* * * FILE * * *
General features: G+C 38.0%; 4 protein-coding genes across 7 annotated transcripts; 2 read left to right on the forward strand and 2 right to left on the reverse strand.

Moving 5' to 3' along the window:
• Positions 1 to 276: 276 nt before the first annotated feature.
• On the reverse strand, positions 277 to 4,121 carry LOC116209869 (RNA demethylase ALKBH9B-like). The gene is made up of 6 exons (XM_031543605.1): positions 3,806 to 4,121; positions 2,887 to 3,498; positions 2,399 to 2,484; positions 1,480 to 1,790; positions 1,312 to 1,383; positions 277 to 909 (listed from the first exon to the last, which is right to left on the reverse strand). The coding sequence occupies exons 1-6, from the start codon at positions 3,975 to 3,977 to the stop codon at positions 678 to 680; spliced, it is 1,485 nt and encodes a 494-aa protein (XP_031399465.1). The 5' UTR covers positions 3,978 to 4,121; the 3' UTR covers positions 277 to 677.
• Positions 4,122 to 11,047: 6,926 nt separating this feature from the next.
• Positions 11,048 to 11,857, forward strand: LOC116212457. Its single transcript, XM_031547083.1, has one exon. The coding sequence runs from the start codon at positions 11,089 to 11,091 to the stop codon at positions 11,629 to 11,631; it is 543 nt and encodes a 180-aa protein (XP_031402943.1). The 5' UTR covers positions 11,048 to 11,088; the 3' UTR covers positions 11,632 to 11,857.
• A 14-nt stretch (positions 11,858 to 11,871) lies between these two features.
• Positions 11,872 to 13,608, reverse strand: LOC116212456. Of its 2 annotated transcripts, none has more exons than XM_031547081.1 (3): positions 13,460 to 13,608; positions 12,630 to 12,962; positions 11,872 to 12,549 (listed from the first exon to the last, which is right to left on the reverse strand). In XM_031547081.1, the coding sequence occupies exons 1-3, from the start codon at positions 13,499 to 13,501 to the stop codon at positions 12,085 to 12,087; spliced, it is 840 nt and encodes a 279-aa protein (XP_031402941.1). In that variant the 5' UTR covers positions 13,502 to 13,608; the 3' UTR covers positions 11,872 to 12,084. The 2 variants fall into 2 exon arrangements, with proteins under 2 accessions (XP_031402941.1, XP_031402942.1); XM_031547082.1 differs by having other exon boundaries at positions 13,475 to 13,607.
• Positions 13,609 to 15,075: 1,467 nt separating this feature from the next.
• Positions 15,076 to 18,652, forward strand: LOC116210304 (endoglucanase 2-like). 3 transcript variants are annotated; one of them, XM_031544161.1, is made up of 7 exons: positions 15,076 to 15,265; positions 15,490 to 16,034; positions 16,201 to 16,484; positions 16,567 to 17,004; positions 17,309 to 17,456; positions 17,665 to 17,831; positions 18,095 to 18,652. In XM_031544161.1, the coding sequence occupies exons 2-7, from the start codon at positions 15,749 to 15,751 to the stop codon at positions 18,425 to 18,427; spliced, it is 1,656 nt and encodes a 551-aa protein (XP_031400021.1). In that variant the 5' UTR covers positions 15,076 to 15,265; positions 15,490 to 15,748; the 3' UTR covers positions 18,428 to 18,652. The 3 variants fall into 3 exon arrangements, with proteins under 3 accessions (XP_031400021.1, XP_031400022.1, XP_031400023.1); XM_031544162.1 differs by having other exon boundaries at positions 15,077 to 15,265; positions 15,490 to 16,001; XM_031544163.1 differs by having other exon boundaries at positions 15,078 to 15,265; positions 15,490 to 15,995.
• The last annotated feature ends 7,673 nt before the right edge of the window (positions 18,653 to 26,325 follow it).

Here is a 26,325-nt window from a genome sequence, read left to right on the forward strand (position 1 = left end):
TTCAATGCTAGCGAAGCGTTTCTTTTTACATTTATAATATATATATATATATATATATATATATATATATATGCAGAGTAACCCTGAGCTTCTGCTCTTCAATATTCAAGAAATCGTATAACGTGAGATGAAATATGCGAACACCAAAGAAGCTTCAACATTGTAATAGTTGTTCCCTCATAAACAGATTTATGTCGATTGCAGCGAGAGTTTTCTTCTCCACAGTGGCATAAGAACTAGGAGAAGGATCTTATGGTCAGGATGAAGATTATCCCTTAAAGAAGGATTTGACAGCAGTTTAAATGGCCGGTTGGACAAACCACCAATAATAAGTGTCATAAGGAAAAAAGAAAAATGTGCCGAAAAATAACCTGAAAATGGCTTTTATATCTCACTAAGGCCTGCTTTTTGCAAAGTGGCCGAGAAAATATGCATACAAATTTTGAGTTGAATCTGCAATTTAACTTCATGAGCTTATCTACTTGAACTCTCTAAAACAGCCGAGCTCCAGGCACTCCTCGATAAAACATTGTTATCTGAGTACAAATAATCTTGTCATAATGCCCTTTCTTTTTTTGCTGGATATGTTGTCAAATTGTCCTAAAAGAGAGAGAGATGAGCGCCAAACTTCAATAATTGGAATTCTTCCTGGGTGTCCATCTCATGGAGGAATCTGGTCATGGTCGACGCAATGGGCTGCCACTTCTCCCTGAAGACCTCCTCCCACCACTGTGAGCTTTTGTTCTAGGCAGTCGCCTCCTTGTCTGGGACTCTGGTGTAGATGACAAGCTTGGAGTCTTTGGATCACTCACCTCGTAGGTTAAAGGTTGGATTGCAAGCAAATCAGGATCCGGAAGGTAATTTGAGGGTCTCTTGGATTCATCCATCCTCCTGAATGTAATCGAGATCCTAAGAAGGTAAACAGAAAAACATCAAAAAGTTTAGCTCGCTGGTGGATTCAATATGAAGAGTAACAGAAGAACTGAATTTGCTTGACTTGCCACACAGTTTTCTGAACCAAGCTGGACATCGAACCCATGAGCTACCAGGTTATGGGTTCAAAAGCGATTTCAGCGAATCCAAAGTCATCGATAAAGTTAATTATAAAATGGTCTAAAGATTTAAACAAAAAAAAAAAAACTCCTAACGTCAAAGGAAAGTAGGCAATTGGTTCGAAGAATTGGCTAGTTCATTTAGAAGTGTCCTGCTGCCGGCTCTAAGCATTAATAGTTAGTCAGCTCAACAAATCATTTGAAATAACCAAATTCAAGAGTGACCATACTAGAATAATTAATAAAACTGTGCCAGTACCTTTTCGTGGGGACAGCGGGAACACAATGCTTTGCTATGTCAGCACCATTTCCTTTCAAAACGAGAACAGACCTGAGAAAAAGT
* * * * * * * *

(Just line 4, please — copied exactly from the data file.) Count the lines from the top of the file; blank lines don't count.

• On the reverse strand, positions 277 to 4,121 carry LOC116209869 (RNA demethylase ALKBH9B-like). The gene is made up of 6 exons (XM_031543605.1): positions 3,806 to 4,121; positions 2,887 to 3,498; positions 2,399 to 2,484; positions 1,480 to 1,790; positions 1,312 to 1,383; positions 277 to 909 (listed from the first exon to the last, which is right to left on the reverse strand). The coding sequence occupies exons 1-6, from the start codon at positions 3,975 to 3,977 to the stop codon at positions 678 to 680; spliced, it is 1,485 nt and encodes a 494-aa protein (XP_031399465.1). The 5' UTR covers positions 3,978 to 4,121; the 3' UTR covers positions 277 to 677.